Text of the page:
Ad Report Card: Use FedEx, Vote Buchanan, or Die

Ad Report Card: Use FedEx, Vote Buchanan, or Die

Ad Report Card: Use FedEx, Vote Buchanan, or Die

Moneybox
Commentary about business and finance.
Oct. 16 2000 12:29 PM

Ad Report Card: Use FedEx, Vote Buchanan, or Die

Imitation is said to be the sincerest form of flattery, and flattery sounds like a pretty good thing. Unless you're being imitated by Patrick Buchanan, in which case I'm not so sure. Consider, for example, a pair of ads, each with a punch line that turns on the death of the spot's main character. One of these commercials wants to sell you FedEx for your delivery needs; the other wants to sell you Buchanan for president. The FedEx ad can be seen here on the Adcritic.com site, which uses QuickTime. The Buchanan one is on view here on a site called Freedom Channel, which asks you to use RealPlayer.

Advertisement

The Ads: In the FedEx spot, which has been airing for a while now, an Australian outdoorsman type holds up a snake for the viewer and begins explaining, in the style of one of those wild-animal shows, how dangerous the thing is. (This guy turns out to be Steve Irwin, star of something called The Crocodile Hunter. Whether that makes him a celebrity or some Australian guy I leave to you.) Anyway, so the snake bites him. "No worries, mate," he says. "We've had the anti-venom sent from America via FedEx. In my line of work," he adds with a smile, "if you're not absolutely sure, you're absolutely dead." Someone leans on camera and whispers something in the guy's ear. Turns out they used a different courier. His eyes roll back in his head, and he keels over. Heh heh.

Meanwhile, in some anonymous kitchen in Pat Buchanan's America, a guy is eating meatballs. News comes over the radio: An executive order has been signed "saying that English is no longer America's national language." Our fine American starts choking on his meatball and lunges for the phone to dial for help. "Thank you for calling 911," says a recording, "please listen for your language. For Spanish, press one," the list begins and continues from there: five for Swedish, 12 for Swahili, and so on. "Do you ever miss English?" the announcer asks, then swiftly adds, without transition, that "immigration is out of control." The upshot is that the only candidate who will safeguard English is Buchanan. The spot closes with the meatball-eater prone and apparently lifeless on the floor. Haw haw.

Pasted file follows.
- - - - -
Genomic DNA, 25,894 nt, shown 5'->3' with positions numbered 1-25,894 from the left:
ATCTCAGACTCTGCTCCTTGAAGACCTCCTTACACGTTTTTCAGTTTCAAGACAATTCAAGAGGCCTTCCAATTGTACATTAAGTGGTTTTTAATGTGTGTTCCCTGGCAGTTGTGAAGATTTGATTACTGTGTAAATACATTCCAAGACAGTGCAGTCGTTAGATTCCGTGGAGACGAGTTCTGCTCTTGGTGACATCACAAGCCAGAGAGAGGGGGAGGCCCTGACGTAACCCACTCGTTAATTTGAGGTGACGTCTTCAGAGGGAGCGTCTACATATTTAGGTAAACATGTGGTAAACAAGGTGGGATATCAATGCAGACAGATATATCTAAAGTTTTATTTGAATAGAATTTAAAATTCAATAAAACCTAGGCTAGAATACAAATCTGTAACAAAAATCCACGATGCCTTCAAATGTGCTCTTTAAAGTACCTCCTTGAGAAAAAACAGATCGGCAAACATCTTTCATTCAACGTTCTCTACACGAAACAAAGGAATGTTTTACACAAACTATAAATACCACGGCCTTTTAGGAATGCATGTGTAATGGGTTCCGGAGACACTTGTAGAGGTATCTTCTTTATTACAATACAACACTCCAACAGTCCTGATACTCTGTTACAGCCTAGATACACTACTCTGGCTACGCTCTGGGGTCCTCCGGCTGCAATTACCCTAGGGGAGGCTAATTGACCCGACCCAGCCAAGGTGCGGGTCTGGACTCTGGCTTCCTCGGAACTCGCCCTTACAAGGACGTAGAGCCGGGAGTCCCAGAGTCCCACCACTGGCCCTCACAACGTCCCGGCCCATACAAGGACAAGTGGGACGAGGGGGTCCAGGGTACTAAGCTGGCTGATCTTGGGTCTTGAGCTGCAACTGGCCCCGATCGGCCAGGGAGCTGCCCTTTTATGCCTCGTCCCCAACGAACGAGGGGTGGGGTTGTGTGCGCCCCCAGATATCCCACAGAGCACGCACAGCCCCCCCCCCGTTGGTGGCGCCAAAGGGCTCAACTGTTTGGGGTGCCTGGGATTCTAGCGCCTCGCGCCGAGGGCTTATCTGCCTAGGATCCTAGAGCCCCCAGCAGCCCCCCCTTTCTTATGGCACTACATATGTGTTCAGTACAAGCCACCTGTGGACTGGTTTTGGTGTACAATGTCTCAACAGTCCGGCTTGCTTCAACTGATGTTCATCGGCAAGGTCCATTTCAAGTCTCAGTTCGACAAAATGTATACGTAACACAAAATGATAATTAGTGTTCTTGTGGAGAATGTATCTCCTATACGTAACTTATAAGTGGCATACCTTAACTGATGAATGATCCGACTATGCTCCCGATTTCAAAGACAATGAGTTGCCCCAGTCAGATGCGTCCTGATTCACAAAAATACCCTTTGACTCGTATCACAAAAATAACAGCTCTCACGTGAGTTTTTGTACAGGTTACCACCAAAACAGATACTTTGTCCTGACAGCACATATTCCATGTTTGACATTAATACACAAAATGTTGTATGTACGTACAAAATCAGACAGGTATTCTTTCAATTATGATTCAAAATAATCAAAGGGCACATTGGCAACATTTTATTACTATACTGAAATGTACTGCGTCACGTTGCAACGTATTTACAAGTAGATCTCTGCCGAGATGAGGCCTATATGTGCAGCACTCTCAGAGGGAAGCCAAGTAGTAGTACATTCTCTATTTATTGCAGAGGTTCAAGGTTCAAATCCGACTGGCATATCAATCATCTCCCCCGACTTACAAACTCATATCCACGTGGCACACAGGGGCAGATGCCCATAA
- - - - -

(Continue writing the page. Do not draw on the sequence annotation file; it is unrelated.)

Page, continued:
Why? Humor is often an effective way to make a point, even a truly bellicose one. And these ads certainly aren't the first examples of corpse-dependent humor. To me, the FedEx spot is basically a throwaway--a quick and broad play to the cheap seats that isn't particularly funny the first time you see it and gradually becomes unbelievably grating upon repeated viewing.

I'm a little more interested in the Buchanan spot, not because I see any point in disputing its ludicrous premise but because the guy chokes to death on spaghetti and meatballs. Shouldn't he have been eating something a little less ... immigrant-ish? And where's his family, anyway? What kind of American is this guy, exactly? Actually, it's not even clear that he would have been able to talk even if he'd gotten through to an English-speaking 911, so maybe this ad isn't really suggesting that funny-talking immigrants have killed a good citizen but rather that a foreign-food-loving social deviant got what was coming to him.

The Grades: A pair of D's. The thing about humor and advertising is that it's risky: If you're not absolutely sure your spot is funny, then there's a good chance that your spot is absolutely dead.